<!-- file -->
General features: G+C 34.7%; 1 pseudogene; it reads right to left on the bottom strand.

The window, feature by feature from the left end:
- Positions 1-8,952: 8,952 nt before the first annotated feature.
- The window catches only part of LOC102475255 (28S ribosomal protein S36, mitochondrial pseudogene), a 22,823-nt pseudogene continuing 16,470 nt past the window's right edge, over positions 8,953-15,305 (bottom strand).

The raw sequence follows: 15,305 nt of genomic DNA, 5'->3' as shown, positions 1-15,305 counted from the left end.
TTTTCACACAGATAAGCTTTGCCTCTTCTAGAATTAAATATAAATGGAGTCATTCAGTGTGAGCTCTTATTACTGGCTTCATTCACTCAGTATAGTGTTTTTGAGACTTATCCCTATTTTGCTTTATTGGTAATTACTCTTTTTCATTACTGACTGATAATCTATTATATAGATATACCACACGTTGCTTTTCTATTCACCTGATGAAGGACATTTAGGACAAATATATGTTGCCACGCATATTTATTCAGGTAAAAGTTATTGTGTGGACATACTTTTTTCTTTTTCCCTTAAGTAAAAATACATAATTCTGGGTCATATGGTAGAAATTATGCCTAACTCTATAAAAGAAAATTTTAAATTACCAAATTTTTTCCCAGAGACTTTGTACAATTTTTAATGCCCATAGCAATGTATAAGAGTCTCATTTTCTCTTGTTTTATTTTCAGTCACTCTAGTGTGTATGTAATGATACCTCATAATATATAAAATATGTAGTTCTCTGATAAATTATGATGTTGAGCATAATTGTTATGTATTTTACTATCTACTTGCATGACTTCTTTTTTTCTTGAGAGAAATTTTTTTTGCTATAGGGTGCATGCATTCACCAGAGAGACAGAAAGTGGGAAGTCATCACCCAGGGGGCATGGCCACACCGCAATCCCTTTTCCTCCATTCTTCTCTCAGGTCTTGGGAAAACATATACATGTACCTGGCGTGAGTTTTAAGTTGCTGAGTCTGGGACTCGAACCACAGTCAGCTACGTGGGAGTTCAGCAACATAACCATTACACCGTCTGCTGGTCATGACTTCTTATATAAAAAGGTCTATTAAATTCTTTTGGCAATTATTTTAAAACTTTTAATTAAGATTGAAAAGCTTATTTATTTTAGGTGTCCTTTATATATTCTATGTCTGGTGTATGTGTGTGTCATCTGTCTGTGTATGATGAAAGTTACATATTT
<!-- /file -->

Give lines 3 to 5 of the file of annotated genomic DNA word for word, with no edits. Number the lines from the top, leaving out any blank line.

- Positions 1-8,952: 8,952 nt before the first annotated feature.
- The window catches only part of LOC102475255 (28S ribosomal protein S36, mitochondrial pseudogene), a 22,823-nt pseudogene continuing 16,470 nt past the window's right edge, over positions 8,953-15,305 (bottom strand).

The raw sequence follows: 15,305 nt of genomic DNA, 5'->3' as shown, positions 1-15,305 counted from the left end.